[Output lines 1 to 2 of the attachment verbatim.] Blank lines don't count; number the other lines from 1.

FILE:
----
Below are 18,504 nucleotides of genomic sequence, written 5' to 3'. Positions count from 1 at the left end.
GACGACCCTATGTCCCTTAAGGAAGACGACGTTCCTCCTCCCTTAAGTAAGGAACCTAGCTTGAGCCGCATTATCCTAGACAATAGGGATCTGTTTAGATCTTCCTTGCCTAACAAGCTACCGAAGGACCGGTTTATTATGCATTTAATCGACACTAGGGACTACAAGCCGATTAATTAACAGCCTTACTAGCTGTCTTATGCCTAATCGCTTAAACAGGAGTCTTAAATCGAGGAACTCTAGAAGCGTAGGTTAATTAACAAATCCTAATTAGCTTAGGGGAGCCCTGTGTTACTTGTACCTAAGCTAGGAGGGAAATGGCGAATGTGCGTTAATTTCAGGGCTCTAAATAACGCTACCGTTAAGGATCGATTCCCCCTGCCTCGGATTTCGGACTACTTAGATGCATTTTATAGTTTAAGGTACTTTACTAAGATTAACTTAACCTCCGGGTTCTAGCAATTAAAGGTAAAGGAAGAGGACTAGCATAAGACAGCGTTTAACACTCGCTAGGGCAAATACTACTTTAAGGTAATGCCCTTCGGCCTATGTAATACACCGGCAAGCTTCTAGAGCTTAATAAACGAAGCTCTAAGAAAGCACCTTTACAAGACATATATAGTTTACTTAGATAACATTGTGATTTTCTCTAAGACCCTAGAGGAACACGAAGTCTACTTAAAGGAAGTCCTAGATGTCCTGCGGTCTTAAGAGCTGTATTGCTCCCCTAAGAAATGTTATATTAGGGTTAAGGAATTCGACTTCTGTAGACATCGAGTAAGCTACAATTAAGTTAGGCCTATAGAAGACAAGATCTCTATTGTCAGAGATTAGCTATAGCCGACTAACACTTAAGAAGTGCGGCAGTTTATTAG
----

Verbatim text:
Below are 18,504 nucleotides of genomic sequence, written 5' to 3'. Positions count from 1 at the left end.
GACGACCCTATGTCCCTTAAGGAAGACGACGTTCCTCCTCCCTTAAGTAAGGAACCTAGCTTGAGCCGCATTATCCTAGACAATAGGGATCTGTTTAGATCTTCCTTGCCTAACAAGCTACCGAAGGACCGGTTTATTATGCATTTAATCGACACTAGGGACTACAAGCCGATTAATTAACAGCCTTACTAGCTGTCTTATGCCTAATCGCTTAAACAGGAGTCTTAAATCGAGGAACTCTAGAAGCGTAGGTTAATTAACAAATCCTAATTAGCTTAGGGGAGCCCTGTGTTACTTGTACCTAAGCTAGGAGGGAAATGGCGAATGTGCGTTAATTTCAGGGCTCTAAATAACGCTACCGTTAAGGATCGATTCCCCCTGCCTCGGATTTCGGACTACTTAGATGCATTTTATAGTTTAAGGTACTTTACTAAGATTAACTTAACCTCCGGGTTCTAGCAATTAAAGGTAAAGGAAGAGGACTAGCATAAGACAGCGTTTAACACTCGCTAGGGCAAATACTACTTTAAGGTAATGCCCTTCGGCCTATGTAATACACCGGCAAGCTTCTAGAGCTTAATAAACGAAGCTCTAAGAAAGCACCTTTACAAGACATATATAGTTTACTTAGATAACATTGTGATTTTCTCTAAGACCCTAGAGGAACACGAAGTCTACTTAAAGGAAGTCCTAGATGTCCTGCGGTCTTAAGAGCTGTATTGCTCCCCTAAGAAATGTTATATTAGGGTTAAGGAATTCGACTTCTGTAGACATCGAGTAAGCTACAATTAAGTTAGGCCTATAGAAGACAAGATCTCTATTGTCAGAGATTAGCTATAGCCGACTAACACTTAAGAAGTGCGGCAGTTTATTAG